Long distance space travel leaves you short, fat and ugly, claim scientists
2009 06 10
By Richard Alleyne | Telegraph.co.uk
Making long space journeys, like those envisaged in the future, will not be good for your looks or figure, claim scientists who believe they will leave astronauts looking short, fat and bald.
They believe living permanently in space for many years, perhaps even for many generations, adversely affects human's looks because they will not require any effort to move or keep warm.
Making long space journeys, like those envisaged in the future, will not be good for your looks or figure, claim scientists who believe they will leave astronauts looking short, fat and bald. Photo: NASA
Near zero gravity would leave humans stunted and cause their bones and muscles to be underdeveloped, said astrobiologist Dr Lewis Dartnell.
They will also have bloated faces and lose their hair because fluid would pool in their skulls and there would be no need for insulation from the cold.
Dr Dartnell, from University College London, admitted that by the time they reach their destination they may not pass an audition for Star Trek.
"With little effort required to move around in microgravity and an environment that is never too hot or cold, future spacemen and women are likely to become pretty chubby," he said.
"Without gravity, fluid would float up to pool in the skull, which would cause the head to look permanently swollen out of proportion.
"Also, with no need for hair to insulate the head or eyelashes to flick dust from their eyes, future humans may become completely hairless."
Speaking at the Cheltenham Science Festival, Dr Dartnell also addressed the question of what aliens on other worlds might look like.
He said: "Certain features of the human body, such as camera-like eyes, head, and legs would evolve time and time again on different worlds, and so many features of alien animals are likely to be instantly recognisable. "However other features of life, such as the number of limbs animals develop, or the shape and colour of trees, would be much more variable between worlds."
The Kepler space telescope was launched earlier this year and is expected to find dozens of Earthlike planets orbiting distant stars.
Some of these could host complex life. But even the nearer stars are so far away that travelling to them could take generations.
By the time the first humans arrive on an extrasolar planet, any aliens they meet are likely to find their appearance a shock.
Latest News from our Front Page
Right into enemy hands? ISIS shows off new weapons allegedly airdropped by US (VIDEO)
2014 10 23
Islamic State has published a new video in which a jihadist shows off brand-new American hardware, which was purportedly intended for the Kurds they are fighting in the Syrian border town of Kobani.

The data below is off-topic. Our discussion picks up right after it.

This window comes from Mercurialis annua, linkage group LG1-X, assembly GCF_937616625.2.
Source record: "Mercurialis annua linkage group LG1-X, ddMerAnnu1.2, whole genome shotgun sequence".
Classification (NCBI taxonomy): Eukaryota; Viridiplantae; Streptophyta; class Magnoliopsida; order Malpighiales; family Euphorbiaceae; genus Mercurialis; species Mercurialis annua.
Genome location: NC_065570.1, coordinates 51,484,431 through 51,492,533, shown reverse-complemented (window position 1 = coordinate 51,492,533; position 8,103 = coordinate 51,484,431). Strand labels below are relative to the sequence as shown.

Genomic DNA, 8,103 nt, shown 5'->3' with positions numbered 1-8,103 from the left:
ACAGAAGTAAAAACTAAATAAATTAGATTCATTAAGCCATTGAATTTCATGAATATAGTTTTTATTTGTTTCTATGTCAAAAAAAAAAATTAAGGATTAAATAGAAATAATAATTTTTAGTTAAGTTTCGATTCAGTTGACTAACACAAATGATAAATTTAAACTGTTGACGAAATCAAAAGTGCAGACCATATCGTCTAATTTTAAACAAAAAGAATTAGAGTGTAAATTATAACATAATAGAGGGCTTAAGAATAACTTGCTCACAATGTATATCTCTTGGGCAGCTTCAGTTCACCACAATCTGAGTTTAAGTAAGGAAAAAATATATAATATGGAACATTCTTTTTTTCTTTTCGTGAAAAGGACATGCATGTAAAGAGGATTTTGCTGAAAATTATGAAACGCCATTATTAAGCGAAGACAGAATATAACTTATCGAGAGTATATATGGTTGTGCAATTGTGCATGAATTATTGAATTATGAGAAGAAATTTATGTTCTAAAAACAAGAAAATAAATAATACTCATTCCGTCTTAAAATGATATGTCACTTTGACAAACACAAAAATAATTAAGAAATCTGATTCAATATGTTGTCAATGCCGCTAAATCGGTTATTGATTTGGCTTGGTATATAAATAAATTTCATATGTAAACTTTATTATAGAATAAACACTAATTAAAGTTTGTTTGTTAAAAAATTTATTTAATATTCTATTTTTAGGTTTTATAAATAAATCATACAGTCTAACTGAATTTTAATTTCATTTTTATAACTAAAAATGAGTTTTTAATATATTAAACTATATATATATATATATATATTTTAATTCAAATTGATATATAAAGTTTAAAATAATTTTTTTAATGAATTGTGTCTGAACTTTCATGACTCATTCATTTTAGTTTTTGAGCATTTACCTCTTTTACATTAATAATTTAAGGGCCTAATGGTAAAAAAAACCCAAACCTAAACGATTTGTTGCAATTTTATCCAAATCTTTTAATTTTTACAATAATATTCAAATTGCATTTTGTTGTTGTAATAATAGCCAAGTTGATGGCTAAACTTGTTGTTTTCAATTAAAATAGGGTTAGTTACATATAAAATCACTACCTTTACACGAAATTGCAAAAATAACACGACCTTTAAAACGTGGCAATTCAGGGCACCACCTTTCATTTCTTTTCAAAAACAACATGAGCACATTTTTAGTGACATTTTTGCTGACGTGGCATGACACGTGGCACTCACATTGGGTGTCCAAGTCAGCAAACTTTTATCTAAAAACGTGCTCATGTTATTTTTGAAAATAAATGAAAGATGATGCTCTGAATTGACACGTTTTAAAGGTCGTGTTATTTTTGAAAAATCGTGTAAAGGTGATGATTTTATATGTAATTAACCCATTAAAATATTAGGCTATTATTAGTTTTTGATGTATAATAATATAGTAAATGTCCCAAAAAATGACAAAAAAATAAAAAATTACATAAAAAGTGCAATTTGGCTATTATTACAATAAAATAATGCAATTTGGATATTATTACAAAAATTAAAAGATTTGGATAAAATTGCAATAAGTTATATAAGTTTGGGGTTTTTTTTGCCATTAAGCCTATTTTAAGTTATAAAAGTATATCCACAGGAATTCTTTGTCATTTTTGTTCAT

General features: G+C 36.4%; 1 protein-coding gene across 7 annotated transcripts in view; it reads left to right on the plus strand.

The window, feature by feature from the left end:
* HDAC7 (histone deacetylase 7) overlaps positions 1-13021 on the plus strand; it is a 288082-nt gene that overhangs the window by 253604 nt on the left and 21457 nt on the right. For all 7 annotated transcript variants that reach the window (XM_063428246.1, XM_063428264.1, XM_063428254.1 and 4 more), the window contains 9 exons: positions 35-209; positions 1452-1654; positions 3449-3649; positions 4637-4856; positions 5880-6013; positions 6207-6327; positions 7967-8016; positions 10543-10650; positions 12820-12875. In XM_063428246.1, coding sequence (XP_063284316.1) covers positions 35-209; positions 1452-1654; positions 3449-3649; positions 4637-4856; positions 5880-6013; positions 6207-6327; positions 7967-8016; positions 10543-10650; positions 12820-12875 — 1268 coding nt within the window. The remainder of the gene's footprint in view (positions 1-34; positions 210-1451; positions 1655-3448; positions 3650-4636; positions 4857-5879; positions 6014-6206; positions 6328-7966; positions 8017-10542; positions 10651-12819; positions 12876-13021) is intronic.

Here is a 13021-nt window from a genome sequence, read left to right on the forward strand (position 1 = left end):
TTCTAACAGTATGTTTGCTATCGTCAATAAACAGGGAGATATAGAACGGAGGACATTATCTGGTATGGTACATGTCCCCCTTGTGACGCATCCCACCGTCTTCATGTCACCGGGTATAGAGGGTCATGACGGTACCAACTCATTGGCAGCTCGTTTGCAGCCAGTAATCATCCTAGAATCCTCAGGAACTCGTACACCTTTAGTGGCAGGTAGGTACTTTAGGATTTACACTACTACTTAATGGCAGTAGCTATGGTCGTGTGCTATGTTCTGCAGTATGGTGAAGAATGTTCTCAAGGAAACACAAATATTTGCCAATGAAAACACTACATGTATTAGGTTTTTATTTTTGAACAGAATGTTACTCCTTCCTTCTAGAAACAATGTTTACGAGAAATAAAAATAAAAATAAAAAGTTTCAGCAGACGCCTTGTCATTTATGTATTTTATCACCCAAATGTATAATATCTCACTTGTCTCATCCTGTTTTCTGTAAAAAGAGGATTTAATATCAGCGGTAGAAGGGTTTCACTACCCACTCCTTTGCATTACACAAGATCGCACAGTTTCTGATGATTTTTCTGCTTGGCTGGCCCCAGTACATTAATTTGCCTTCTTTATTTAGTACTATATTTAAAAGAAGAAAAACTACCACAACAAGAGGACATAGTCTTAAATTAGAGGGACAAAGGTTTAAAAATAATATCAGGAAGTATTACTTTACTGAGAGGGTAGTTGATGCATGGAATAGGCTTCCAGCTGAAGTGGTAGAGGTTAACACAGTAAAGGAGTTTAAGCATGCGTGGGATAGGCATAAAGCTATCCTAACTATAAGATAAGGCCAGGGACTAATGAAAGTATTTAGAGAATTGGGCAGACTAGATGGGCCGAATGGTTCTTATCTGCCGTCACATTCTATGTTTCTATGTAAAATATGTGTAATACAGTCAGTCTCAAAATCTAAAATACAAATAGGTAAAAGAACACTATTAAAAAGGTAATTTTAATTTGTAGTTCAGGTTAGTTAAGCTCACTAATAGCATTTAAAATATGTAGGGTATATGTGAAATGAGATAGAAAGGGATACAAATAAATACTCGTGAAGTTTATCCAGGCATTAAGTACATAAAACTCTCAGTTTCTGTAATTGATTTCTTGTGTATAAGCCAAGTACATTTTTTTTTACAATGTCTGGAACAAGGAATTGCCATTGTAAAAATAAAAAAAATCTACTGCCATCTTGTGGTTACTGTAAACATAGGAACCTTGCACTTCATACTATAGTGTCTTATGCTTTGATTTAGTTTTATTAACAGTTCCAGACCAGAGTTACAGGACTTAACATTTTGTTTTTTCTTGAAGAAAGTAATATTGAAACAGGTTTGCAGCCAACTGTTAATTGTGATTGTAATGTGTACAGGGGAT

The undated video, posted by the unofficial IS mouthpiece “a3maq news”, sees a jihadist showing several boxes of munitions with English-language markings, with a parachute spread out on ...
STAGED INFECTION: Has The Ebola ‘Outbreak’ Narrative Fallen Apart?
2014 10 22
Over the past month, the ‘pandemic’ propaganda surrounding the deadly Ebola virus seemed to reach vitriolic levels – raising serious questions about the validity of this current viral outbreak…
On Monday of this week, it was reported that 48 people were released and cleared after a 21-day quarantine due to their contact with the now deceased Ebola-stricken patient Thomas Eric ...
6,000-Year-Old Temple with Possible Sacrificial Altars Discovered
2014 10 21
A 6,000-year-old temple holding humanlike figurines and sacrificed animal remains has been discovered within a massive prehistoric settlement in Ukraine.
Built before writing was invented, the temple is about 60 by 20 meters (197 by 66 feet) in size. It was a "two-story building made of wood and clay surrounded by a galleried courtyard," the upper floor divided into five ...
What happened to Journalist Serena Shim? Assassinated? Find out what happened to Serena, Press TV director calls on Turkey
2014 10 21
Press TV news director Hamid Reza Emadi says the “suspicious death,” of the news channel’s correspondent in Turkey is a tragedy for “anyone who wants to get the truth.”
Emadi made the remarks in an interview with Press TV on Sunday following Serena Shim’s death across the border from Syria’s Kurdish city of Kobani, where the ISIL terrorists and Kurdish fighters ...
Ancient Roman Nanotechnology Inspires Next-Generation Holograms for Information Storage
2014 10 21
The Lycurgus Cup, as it is known due to its depiction of a scene involving King Lycurgus of Thrace, is a 1,600-year-old jade green Roman chalice that changes colour depending on the direction of the light upon it. It baffled scientists ever since the glass chalice was acquired by the British Museum in the 1950s, as they could not work ...
|More News » |